Key Financial Decisions to Consider Before Changing Jobs
You’ve made the big decision to switch jobs. Maybe you’ve outgrown your current position or have concerns about your department’s long-term stability. Whatever the reason, there are some important financial choices to make. Before jumping ship, it’s a good idea to:
- Make a plan to deal with any potential income gaps.
- Find temporary health insurance until coverage with a new employer kicks in.
- Determine your access to disability and life insurance coverage.
- Decide what you’ll do with your retirement account.
These decisions come with some significant financial consequences. That’s why working with a financial advisor before any job move is a good idea. Together, you’ll be able to navigate all the options – and make your best choices. Here are four key issues to prepare for when changing jobs.
Bridging the gap between paychecks
If you’re switching employers, it may be some weeks before you receive your first paycheck. And if you leave a position before landing a new one, the delay could be a month or more. Helping you fund the transition from one job to the next is exactly the kind of thing an emergency fund is designed to do.
Do you have enough savings? The usual recommendation is to stash three to six months’ worth of living expenses in a separate savings account. You may need more or less, depending on your situation and other sources of household income. For example:
- Solo earners might need to save six to 12 months’ worth of expenses, compared to three to six months for a dual-income couple.
- Workers in fields with high job security might get by with saving two to four months’ worth of expenses, while those in industries sensitive to swings in the economy might need a fund that covers six to nine months.
If your savings fall a bit short and you haven’t left your job yet, take this time to pad your emergency fund.
Finding temporary health insurance
Some employers allow new workers to immediately enroll in their health plan, while others have a waiting period of up to 90 days. If your new employer delays enrollment, you will need to find temporary coverage.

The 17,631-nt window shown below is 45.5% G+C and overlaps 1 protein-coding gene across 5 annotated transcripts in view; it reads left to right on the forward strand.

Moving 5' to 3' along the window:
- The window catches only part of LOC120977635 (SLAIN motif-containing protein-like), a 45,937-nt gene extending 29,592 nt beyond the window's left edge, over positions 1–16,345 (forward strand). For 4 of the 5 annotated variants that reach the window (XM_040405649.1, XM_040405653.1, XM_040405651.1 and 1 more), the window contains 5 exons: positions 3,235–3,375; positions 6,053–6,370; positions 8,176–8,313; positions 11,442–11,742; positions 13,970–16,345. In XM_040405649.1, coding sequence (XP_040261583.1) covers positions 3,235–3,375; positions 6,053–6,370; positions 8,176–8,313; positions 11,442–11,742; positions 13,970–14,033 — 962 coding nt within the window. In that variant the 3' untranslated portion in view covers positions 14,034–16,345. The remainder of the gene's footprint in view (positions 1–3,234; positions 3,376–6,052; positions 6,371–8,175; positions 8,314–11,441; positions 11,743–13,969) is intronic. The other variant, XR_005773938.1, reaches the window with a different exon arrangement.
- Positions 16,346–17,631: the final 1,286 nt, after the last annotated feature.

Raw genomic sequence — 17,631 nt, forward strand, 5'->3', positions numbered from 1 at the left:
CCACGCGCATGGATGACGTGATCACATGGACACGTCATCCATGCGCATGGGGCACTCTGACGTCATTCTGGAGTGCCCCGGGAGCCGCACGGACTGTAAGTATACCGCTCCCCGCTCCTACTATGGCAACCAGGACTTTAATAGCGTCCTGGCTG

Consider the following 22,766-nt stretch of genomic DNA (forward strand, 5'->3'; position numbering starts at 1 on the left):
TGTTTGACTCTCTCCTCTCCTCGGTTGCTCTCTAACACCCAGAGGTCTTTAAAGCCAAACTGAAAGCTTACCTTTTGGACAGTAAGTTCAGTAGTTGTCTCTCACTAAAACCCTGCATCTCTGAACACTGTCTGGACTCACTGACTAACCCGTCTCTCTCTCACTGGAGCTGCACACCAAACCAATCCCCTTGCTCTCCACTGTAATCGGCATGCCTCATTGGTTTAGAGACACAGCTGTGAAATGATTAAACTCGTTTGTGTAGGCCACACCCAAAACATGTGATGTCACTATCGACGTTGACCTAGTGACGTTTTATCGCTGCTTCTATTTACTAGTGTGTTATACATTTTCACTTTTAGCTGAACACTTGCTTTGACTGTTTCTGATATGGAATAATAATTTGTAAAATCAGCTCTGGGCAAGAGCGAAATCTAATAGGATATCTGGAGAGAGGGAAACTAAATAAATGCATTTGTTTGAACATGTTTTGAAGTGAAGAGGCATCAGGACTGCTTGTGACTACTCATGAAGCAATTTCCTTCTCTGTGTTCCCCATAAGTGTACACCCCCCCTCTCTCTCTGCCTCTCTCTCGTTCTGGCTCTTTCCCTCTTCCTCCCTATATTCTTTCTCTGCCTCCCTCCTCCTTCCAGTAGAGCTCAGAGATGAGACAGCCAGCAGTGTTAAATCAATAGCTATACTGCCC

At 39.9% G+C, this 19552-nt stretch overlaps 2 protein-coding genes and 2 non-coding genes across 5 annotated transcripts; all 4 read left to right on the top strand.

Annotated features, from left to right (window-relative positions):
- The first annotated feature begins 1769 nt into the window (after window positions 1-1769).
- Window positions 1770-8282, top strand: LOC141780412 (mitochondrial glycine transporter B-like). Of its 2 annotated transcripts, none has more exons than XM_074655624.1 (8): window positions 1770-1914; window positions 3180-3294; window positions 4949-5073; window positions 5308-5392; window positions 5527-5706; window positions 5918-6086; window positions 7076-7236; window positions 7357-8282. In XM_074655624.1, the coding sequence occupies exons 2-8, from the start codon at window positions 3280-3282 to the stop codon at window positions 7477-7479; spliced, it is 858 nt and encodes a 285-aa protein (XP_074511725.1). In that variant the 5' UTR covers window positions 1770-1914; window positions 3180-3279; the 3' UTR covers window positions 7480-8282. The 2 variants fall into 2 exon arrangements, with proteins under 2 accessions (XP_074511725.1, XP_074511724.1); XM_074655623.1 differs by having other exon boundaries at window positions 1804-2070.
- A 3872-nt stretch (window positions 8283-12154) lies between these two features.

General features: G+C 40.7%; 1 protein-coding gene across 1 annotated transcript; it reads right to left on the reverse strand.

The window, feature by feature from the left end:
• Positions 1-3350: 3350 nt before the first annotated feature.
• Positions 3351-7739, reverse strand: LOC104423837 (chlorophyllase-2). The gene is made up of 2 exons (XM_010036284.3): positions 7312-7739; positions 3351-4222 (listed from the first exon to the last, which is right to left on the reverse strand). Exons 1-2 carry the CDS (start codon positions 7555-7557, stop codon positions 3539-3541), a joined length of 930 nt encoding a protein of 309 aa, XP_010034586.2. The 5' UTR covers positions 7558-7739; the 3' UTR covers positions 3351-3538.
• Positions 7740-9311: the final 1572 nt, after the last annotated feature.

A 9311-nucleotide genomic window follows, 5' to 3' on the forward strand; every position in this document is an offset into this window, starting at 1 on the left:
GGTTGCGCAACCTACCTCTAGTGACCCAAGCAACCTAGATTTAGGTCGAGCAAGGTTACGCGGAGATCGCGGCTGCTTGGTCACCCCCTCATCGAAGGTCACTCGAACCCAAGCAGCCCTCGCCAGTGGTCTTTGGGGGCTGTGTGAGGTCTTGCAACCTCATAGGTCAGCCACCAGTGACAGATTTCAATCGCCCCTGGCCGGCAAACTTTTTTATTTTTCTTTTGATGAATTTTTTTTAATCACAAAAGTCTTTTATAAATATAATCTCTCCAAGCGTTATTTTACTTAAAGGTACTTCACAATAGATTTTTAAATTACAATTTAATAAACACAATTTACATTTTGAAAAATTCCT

Under the federal COBRA law, you can continue coverage under your old plan for up to 18 months if your employer has 20 or more workers. (Most states have “mini-COBRA” laws that require smaller employers to offer temporary coverage to former employees.) But coverage under COBRA can be expensive because you can be charged the full cost of insurance plus an administrative fee.
Besides COBRA, you may have other options, too. For example, you may be able to be added to a spouse’s or partner’s workplace plan. Alternatively, you can purchase coverage through your state’s marketplace (available through HealthCare.gov) or buy a short-term policy, with more limited benefits, sold by insurance companies in most states.
Revaluating disability and life insurance benefits
Many workers receive free or discounted group disability and life insurance as part of an employee benefits package. Even when employers provide this coverage, however, the amount often isn’t enough protection for many workers with families. A job change is a good time to assess whether you’re adequately insured.
After all, your ability to earn a living is among your most valuable financial assets – and one that some workers may take for granted. The chance of death or disability from age 20 to normal retirement age is 30% for women and 35% for men.1
During your coverage review, keep in mind that disability and life insurance fill different needs.
If you are seriously sick or injured and are unable to work, a disability income insurance policy can pay you a monthly benefit that replaces 50% to 70% of your income – enough to keep up with mortgage payments, groceries and other necessities while you recover. Payments under a short-term disability income insurance policy can begin immediately following a qualifying disability and last for less than a year. A long-term disability income policy helps in cases in which the disability will last longer than six months. After an elimination period that may last a month or longer, a long-term disability policy can replace a portion of your income for two years or up to age 65.